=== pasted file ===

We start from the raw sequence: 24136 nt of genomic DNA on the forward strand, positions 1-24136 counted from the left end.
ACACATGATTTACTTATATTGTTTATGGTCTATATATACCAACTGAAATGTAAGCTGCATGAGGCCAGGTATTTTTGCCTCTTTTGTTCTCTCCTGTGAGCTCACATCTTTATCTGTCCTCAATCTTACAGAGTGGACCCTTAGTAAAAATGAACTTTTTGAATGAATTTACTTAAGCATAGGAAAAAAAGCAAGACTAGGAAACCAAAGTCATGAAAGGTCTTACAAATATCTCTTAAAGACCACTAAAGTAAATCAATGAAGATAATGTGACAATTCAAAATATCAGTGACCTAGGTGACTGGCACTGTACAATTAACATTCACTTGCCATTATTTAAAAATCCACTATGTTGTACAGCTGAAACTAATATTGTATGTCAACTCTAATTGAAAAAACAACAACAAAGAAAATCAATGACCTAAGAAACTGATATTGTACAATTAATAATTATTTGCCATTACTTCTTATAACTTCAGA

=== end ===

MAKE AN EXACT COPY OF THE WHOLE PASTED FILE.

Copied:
We start from the raw sequence: 24136 nt of genomic DNA on the forward strand, positions 1-24136 counted from the left end.
ACACATGATTTACTTATATTGTTTATGGTCTATATATACCAACTGAAATGTAAGCTGCATGAGGCCAGGTATTTTTGCCTCTTTTGTTCTCTCCTGTGAGCTCACATCTTTATCTGTCCTCAATCTTACAGAGTGGACCCTTAGTAAAAATGAACTTTTTGAATGAATTTACTTAAGCATAGGAAAAAAAGCAAGACTAGGAAACCAAAGTCATGAAAGGTCTTACAAATATCTCTTAAAGACCACTAAAGTAAATCAATGAAGATAATGTGACAATTCAAAATATCAGTGACCTAGGTGACTGGCACTGTACAATTAACATTCACTTGCCATTATTTAAAAATCCACTATGTTGTACAGCTGAAACTAATATTGTATGTCAACTCTAATTGAAAAAACAACAACAAAGAAAATCAATGACCTAAGAAACTGATATTGTACAATTAATAATTATTTGCCATTACTTCTTATAACTTCAGA